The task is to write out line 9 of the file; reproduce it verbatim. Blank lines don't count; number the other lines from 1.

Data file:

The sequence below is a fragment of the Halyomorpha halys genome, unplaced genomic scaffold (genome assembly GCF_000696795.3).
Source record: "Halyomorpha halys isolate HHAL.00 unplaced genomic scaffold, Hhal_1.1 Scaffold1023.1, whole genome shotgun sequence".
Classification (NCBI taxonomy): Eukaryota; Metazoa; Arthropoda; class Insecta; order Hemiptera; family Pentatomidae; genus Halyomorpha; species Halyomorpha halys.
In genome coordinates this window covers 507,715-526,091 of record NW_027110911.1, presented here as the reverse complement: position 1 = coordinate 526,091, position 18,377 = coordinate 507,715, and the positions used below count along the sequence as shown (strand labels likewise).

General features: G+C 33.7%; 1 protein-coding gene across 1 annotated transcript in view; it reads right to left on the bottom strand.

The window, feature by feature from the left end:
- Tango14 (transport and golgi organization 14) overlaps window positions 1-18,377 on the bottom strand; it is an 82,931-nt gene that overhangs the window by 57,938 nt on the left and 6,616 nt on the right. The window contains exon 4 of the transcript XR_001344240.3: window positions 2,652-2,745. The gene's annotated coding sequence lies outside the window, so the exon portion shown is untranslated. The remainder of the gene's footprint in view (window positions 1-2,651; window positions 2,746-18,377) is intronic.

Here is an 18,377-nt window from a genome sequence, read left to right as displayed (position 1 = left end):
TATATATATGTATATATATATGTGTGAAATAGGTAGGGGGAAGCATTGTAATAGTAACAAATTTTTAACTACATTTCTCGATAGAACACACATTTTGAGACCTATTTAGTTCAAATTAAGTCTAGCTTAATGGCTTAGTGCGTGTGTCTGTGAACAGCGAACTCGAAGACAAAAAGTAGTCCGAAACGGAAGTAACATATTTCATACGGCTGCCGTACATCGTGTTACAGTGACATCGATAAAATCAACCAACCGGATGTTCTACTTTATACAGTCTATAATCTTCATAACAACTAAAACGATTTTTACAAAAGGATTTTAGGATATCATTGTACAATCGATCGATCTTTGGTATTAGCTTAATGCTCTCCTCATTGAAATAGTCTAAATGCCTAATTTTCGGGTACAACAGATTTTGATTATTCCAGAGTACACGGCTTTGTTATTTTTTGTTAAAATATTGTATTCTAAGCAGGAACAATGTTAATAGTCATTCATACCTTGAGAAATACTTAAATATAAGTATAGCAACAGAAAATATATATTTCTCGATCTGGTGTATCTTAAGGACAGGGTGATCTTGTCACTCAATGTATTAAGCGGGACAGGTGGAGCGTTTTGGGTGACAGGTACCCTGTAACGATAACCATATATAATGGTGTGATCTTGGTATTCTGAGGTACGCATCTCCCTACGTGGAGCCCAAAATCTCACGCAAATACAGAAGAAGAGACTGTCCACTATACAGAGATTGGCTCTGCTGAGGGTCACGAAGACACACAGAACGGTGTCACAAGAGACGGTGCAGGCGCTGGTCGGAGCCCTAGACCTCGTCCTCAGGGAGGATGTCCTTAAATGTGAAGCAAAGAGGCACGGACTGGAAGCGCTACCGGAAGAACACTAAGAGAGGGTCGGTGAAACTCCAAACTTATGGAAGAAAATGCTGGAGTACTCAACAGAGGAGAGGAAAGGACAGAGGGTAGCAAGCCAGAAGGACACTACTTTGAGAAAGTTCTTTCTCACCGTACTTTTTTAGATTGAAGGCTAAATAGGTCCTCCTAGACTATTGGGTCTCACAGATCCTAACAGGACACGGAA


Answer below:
TATATATATGTATATATATATGTGTGAAATAGGTAGGGGGAAGCATTGTAATAGTAACAAATTTTTAACTACATTTCTCGATAGAACACACATTTTGAGACCTATTTAGTTCAAATTAAGTCTAGCTTAATGGCTTAGTGCGTGTGTCTGTGAACAGCGAACTCGAAGACAAAAAGTAGTCCGAAACGGAAGTAACATATTTCATACGGCTGCCGTACATCGTGTTACAGTGACATCGATAAAATCAACCAACCGGATGTTCTACTTTATACAGTCTATAATCTTCATAACAACTAAAACGATTTTTACAAAAGGATTTTAGGATATCATTGTACAATCGATCGATCTTTGGTATTAGCTTAATGCTCTCCTCATTGAAATAGTCTAAATGCCTAATTTTCGGGTACAACAGATTTTGATTATTCCAGAGTACACGGCTTTGTTATTTTTTGTTAAAATATTGTATTCTAAGCAGGAACAATGTTAATAGTCATTCATACCTTGAGAAATACTTAAATATAAGTATAGCAACAGAAAATATATATTTCTCGATCTGGTGTATCTTAAGGACAGGGTGATCTTGTCACTCAATGTATTAAGCGGGACAGGTGGAGCGTTTTGGGTGACAGGTACCCTGTAACGATAACCATATATAATGGTGTGATCTTGGTATTCTGAGGTACGCATCTCCCTACGTGGAGCCCAAAATCTCACGCAAATACAGAAGAAGAGACTGTCCACTATACAGAGATTGGCTCTGCTGAGGGTCACGAAGACACACAGAACGGTGTCACAAGAGACGGTGCAGGCGCTGGTCGGAGCCCTAGACCTCGTCCTCAGGGAGGATGTCCTTAAATGTGAAGCAAAGAGGCACGGACTGGAAGCGCTACCGGAAGAACACTAAGAGAGGGTCGGTGAAACTCCAAACTTATGGAAGAAAATGCTGGAGTACTCAACAGAGGAGAGGAAAGGACAGAGGGTAGCAAGCCAGAAGGACACTACTTTGAGAAAGTTCTTTCTCACCGTACTTTTTTAGATTGAAGGCTAAATAGGTCCTCCTAGACTATTGGGTCTCACAGATCCTAACAGGACACGGAA